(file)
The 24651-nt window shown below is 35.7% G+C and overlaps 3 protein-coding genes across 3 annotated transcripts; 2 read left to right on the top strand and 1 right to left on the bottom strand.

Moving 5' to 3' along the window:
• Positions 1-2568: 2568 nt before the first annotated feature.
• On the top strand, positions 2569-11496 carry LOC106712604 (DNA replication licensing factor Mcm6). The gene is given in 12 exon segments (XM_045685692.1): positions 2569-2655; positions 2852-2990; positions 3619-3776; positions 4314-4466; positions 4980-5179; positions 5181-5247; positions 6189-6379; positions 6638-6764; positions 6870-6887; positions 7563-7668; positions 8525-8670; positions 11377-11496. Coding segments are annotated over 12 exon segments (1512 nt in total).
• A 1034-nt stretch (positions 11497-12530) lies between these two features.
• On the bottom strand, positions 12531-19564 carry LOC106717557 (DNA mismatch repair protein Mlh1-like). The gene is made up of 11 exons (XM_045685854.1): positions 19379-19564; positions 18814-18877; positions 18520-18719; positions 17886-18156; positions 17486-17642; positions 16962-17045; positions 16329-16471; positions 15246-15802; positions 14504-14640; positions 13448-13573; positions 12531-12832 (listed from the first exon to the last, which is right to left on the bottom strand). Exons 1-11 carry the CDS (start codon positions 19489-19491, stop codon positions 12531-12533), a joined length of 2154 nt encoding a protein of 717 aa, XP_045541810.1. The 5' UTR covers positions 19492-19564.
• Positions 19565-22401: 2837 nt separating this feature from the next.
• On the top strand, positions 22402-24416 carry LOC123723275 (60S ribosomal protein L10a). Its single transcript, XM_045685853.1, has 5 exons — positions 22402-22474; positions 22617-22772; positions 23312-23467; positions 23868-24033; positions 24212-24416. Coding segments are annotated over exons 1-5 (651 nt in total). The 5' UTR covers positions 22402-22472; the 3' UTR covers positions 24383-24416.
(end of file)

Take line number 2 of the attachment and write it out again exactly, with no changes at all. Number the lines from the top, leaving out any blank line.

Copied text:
Moving 5' to 3' along the window: